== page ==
European Champion of the middle distance 2013

In the middle race the next day, I was on track for a repeat performance, until I took an unmapped track (indistinct in the terrain). I should have had the confidence to continue just some 50m more. I floundered around in the woods, and eventually I resurfaced on the other side. But then, I took a valley at high speed, in the wrong gear. My attempt to downshift failed and twisted my front mech out of line. From then on, I only had a 28tooth ring, and a lot of noise. I wasn’t the only one to have a problem here. Part of the challenge of MTBO is reading the terrain quickly and instinctively, and knowing when to shift gears, or not. A combination of the two things meant I dropped from about 2nd place to 25th.

I then had two days to prepare for the long distance, a race that hadn’t even appeared on my radar until my middle distance failure. My lack of preparation meant I made some silly route choice mistakes, but I rode fast and despite suffering at the end (of a short 80 minute race) I finished 9th. A personal best in the long. I was happy.

I ended my season there. I had no focus for the World Cup Final in Estonia in September, and pushed back my Sandhurst start date to January, in order to spend more time with HJ. We went to Estonia, and I performed poorly. No preparation, no focus, no training. But it allowed me to see the terrain type for the coming 2013 WOC, and to get that all important experience somewhere new. It allowed me to put down the groundwork for race plans and route choice decision making.

In 2013 I decided to focus on the sprint and middle races at EOC and WOC. I felt the long distance was still a bit beyond my physical ability, and I didn’t want to overstretch myself mentally by trying to do too much.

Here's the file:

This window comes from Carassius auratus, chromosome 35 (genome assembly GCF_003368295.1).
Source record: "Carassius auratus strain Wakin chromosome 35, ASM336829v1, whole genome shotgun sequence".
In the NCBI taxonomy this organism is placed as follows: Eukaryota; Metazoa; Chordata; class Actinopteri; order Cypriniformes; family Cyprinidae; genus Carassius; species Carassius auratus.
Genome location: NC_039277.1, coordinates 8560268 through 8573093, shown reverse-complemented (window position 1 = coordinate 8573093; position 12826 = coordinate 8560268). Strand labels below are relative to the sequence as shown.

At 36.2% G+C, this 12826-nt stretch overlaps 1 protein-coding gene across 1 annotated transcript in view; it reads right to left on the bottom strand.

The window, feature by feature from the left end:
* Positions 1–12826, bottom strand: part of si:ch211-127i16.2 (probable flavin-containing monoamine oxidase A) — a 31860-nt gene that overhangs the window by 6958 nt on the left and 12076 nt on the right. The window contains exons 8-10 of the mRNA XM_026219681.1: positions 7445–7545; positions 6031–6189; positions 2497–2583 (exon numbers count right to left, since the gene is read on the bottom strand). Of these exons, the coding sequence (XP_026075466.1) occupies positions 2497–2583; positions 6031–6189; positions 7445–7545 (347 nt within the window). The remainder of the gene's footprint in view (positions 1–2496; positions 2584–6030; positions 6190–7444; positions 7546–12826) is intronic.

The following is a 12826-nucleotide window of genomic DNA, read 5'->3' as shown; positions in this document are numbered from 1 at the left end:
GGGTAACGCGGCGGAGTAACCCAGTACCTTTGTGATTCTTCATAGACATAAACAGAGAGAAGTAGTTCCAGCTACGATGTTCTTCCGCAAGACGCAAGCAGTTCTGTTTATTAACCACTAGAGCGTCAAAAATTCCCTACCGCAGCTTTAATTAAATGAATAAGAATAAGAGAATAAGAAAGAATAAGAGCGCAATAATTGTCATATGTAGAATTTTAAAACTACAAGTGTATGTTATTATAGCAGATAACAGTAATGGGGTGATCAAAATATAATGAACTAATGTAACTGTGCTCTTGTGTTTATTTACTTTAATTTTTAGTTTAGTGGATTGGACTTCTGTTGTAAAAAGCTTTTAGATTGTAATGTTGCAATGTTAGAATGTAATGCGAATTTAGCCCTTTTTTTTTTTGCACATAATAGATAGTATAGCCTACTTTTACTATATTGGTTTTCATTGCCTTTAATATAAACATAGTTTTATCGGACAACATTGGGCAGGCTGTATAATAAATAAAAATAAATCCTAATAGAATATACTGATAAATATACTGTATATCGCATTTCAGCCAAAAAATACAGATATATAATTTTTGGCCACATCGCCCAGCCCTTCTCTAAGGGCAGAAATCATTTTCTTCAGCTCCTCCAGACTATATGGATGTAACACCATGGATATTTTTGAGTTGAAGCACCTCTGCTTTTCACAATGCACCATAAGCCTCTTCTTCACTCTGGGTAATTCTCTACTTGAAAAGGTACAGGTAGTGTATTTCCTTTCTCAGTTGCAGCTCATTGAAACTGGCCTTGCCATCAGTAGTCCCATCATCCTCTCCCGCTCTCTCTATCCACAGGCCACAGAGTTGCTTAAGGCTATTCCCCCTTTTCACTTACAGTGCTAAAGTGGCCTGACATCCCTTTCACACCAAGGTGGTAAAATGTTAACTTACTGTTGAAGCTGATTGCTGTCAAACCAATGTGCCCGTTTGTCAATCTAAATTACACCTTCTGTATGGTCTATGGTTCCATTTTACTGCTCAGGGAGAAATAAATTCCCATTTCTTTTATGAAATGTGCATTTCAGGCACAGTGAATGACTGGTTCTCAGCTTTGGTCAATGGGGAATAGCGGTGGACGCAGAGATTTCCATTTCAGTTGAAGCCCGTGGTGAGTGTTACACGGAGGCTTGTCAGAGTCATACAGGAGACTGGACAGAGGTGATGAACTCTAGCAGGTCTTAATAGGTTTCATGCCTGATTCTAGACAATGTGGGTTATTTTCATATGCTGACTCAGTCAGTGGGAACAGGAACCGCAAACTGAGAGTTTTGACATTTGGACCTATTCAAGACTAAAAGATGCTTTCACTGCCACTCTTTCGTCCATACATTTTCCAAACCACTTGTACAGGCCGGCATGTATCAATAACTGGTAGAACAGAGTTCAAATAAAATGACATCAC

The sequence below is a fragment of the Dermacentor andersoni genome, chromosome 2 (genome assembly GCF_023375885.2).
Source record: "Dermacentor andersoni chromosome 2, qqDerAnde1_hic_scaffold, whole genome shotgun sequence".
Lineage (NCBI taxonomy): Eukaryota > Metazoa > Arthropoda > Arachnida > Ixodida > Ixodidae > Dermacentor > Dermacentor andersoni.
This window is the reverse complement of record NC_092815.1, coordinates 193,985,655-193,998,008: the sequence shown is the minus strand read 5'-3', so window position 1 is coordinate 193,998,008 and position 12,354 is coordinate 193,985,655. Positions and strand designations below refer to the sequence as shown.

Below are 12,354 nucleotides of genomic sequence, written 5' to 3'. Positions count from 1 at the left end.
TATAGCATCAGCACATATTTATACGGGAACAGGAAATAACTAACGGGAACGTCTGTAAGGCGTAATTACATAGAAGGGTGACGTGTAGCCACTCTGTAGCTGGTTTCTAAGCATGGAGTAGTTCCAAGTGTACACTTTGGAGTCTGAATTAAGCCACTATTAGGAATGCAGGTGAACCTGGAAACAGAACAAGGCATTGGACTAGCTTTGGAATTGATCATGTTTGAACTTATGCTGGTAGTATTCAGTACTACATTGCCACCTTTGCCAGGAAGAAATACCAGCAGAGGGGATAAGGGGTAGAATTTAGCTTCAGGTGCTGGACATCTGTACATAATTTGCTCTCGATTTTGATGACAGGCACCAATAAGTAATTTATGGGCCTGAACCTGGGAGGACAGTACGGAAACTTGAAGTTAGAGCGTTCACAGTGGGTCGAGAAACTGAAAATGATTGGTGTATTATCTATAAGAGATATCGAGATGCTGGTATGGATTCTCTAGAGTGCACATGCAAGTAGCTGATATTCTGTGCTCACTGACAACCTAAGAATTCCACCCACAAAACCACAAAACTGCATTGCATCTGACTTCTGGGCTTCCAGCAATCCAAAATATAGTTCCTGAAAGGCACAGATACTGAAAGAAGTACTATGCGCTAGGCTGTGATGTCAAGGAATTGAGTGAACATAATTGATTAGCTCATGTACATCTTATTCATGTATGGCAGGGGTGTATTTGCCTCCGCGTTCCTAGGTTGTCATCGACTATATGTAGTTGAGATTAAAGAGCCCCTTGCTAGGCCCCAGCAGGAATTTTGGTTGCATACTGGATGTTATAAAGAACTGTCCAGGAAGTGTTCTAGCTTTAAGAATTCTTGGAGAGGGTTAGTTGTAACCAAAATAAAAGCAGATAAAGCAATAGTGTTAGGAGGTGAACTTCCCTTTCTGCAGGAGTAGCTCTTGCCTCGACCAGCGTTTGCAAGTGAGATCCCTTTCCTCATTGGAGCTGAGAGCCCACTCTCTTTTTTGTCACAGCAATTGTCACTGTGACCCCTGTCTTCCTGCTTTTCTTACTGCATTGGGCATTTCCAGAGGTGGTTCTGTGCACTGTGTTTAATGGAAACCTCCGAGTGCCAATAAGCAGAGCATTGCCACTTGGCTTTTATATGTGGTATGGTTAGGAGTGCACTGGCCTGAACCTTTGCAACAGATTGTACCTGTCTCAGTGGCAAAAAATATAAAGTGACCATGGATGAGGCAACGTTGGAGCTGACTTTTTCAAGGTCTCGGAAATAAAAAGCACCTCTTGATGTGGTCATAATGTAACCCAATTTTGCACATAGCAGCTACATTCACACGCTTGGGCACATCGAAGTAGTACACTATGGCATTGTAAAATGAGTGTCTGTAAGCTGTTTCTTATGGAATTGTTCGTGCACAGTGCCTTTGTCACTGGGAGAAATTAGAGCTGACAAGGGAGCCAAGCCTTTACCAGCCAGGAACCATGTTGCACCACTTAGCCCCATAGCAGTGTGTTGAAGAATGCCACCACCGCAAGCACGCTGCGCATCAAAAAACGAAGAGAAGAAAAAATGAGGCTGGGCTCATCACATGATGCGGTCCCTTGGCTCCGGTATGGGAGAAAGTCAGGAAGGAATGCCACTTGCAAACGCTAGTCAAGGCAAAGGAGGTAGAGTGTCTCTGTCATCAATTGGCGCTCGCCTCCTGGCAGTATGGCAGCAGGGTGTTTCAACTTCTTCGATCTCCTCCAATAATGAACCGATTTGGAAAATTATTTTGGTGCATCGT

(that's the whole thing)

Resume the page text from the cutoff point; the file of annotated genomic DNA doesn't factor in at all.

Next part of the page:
The work I did in mid 2012 became the base for the 2013 training. I upped my monthly hours to around 80 per month. Not a big increase, but enough considering I was doing it for 12 months rather than just 2. I also had my first full winter of XC skiing. I choose to spend more time skating rather than classic, as I felt the style suited my legs better. I was roped into starting Ski-O and had many bad experiences. All too often I finished in tears, either from being out so long, crashing too much or being pushed off the small track by overenthusiastic men who wouldn’t wait for me to feel stable enough to pull over. Once I stop, it takes a long time to get going again. It sucked. I hated being so rubbish. But in April, I rode a Falun time trial I created and took 6 minutes out of my ‘post-WOC and two weeks of rest’ time, and understood that the skiing was doing  me some good.


Swedish Sprint Champs. Only one good route choice to 13, but would you take it?

In June I was really ready to race. We raced in Denmark first, before going north to the Swedish Champs where I won my first (and only) SM gold in the sprint. It was an awesome race, until I made a mistake. I pulled back the time, and messed up again. I won by just a second. The next two races were less good. I had no idea how to handle that kind of terrain, but with the focus on EOC a week or so later, I wasn’t too worried.